Sunday, 14 August 2011

The queue at the bank

A scene from modern British life. I am in the queue at the bank on Saturday, waiting to pay in a cheque. The queue is long, because there are only a few cashiers and this is now the only branch within a radius of several miles that is open. An elderly man, I would guess in his 80s, pulling a shopping trolley on wheels behind him, goes up to the cashier. He has received a new credit card in the post and wants to know what to do with the old one. Should he bring it in to the bank? No, he should just cut it up and throw it away. He is confused and worried that not knowing which card to use will mean that he will not be able to pay off his credit card bill, which he has also brought with him. A long, unproductive conversation ensues, conducted at high volume because he is deaf and cannot hear the cashier, but he remains polite throughout. The woman cashier keeps telling him to ring up the number on his bill, but he says he can't use the phone because he is deaf.

This man, who came to adulthood before most people had bank accounts, probably has no need of a credit card – he could just as easily manage with a debit card and a cheque book – but he has presumably been sold it as an easy way of managing his everyday financial transactions. And it has brought him only anxiety that he will be left in debt.

Credit cards, cashpoints and the internet have almost removed the necessity for high street banks to deal with their customers in person. Queueless services mean that they can focus on valued clientele and retreat from any obligation to the wider community. Online accounts allow them to cream-skim their wealthiest clients and offer them preferential rates. As smaller bank branches close, queuing up to be served by a cashier is now an old-fashioned way of getting hold of money – although I notice that there is also an alternative queue in the bank for ‘premier customers’.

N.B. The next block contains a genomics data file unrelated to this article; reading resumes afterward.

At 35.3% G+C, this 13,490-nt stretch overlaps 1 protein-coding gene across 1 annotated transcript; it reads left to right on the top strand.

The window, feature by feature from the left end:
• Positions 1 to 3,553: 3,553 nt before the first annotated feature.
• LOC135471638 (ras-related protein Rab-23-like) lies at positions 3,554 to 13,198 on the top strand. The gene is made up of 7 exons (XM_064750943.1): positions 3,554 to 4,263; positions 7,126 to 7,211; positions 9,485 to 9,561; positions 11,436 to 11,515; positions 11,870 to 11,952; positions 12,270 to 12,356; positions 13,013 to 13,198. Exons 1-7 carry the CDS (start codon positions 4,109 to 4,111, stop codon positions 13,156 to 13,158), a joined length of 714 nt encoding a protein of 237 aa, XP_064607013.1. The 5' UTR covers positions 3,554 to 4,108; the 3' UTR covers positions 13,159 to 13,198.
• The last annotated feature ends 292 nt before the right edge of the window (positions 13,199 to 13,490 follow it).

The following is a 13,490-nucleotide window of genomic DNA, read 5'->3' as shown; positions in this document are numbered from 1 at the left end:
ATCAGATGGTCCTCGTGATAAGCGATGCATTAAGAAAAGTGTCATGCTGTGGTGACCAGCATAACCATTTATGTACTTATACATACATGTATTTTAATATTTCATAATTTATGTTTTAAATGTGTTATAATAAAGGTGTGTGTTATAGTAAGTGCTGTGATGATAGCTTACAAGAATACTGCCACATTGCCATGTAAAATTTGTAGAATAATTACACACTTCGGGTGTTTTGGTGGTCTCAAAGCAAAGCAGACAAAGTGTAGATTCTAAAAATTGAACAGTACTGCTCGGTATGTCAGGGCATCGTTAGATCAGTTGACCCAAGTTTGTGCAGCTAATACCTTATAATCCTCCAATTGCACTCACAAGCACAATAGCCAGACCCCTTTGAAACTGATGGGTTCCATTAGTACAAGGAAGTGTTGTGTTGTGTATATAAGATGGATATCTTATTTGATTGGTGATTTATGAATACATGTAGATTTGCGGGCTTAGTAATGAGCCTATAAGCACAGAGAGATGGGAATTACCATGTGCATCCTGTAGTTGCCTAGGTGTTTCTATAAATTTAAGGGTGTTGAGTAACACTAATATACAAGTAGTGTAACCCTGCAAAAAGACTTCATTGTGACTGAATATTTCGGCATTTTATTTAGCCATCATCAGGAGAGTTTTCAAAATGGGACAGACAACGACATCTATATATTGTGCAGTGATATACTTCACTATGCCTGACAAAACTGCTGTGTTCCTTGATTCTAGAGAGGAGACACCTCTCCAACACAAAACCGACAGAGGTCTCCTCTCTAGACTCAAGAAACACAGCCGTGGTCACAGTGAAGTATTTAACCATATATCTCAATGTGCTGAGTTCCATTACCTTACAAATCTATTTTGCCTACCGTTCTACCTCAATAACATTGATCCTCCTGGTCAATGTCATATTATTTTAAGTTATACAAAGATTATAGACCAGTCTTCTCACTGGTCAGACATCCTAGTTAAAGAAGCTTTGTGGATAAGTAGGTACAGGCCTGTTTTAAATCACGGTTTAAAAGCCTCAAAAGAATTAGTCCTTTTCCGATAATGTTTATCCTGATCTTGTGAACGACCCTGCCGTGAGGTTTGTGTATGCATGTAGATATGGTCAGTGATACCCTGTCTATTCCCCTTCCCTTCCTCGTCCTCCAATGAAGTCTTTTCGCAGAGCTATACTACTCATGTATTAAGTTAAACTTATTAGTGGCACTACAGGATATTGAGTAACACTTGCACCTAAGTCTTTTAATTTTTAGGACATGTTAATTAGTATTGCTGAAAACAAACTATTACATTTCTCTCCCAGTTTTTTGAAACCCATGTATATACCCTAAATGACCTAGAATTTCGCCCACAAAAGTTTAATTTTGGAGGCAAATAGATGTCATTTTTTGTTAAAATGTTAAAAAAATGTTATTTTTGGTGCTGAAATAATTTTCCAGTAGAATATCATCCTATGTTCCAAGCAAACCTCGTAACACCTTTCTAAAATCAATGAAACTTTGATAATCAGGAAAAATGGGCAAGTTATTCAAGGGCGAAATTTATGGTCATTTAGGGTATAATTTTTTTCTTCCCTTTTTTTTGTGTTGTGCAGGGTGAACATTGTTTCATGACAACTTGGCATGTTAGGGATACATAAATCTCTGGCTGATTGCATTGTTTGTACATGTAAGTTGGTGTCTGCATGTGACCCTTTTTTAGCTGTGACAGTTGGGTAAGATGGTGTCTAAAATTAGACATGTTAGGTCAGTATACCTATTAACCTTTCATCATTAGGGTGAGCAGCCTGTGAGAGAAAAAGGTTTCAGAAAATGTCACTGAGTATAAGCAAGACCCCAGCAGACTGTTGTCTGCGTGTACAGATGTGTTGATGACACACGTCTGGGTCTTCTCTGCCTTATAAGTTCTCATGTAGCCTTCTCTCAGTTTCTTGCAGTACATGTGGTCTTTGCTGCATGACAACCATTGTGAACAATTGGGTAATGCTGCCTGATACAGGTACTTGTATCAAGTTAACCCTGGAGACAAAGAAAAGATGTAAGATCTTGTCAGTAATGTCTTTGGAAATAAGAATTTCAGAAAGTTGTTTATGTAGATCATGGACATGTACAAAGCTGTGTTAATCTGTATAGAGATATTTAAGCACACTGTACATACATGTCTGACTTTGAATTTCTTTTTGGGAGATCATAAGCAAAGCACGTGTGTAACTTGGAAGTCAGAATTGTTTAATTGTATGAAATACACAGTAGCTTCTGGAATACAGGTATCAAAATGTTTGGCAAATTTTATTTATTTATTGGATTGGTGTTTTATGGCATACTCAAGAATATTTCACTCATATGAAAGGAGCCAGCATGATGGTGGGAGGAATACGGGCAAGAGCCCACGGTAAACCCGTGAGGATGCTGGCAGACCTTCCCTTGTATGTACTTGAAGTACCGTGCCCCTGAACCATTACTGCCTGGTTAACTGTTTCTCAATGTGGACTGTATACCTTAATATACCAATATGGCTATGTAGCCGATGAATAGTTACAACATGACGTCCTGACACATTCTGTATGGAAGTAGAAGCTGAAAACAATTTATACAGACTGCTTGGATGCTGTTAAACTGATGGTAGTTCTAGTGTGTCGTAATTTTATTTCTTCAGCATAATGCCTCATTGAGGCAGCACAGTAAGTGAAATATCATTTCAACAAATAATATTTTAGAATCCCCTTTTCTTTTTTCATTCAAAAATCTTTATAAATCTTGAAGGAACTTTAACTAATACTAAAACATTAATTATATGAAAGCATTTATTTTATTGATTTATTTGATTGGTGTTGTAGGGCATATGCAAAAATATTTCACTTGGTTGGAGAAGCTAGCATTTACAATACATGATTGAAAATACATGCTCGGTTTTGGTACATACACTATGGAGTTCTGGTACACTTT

The sad thing is that everyone within earshot, including the people in the queue, is laughing quietly at this elderly man. Why is he talking so loudly? How can he have got through life without understanding the basics of how banking works? The cashier is still laughing when I arrive at her till to pay in my cheque. She explains that the money will be in my account by next Friday. For six days, in other words, my money will cease to exist, except perhaps in the form of virtual chips on the international money markets.

I share the old man’s incomprehension at this way of ordering things.

A piece I did on birdwatching a while back is now on that excellent website, Caught by the River: http://caughtbytheriver.net/2011/08/off-piste-the-birdman-of-academia/


Mundane quote for the day: ‘How many people turn on the radio and leave the room, satisfied with the distant and sufficient noise? Is this absurd? Not in the least. What is essential is not that one particular person speak and another hear, but that, with no one in particular speaking and no one in particular listening, there should nonetheless be speech, and a kind of undefined promise to communicate, guaranteed by the incessant coming and going of solitary words.’ – Maurice Blanchot

3 comments:

  1. Joe, I think in Jon Ronson's excellent 'Who Killed Richard Culshaw?' essay (I think in the What I Do collection) he refers to being told by someone in the industry that the clearing period for cheques etc is utter nonsense in the age of instant digital communication, but that banks keep it going as a wheeze to earn interest. Big surprise for us all, I'm sure. I do remember from my time working for a bank that a customer could pay an extra £25 to make sure their payment was processed on the same day, which basically involved someone picking the cheque out of the stack, walking about 100 yards and moving it to the front of today's processing queue, a task taking about 2 minutes. Now we see why bankers are so highly paid; clearly such fine-tuned systems as this are well above the understanding of the person in the street. - Jo

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  2. Thanks Jo. My dad said he once saw a headline in an Australian newspaper: 'Why the banks are bastards.'

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  3. Hi Joe.
    Great article, thanks. I've seen it described as a "flight to quality" by the banks, focusing on their most profitable customers (and areas) and abandoning the poorest areas to fee-charging ATMs.
    Graeme

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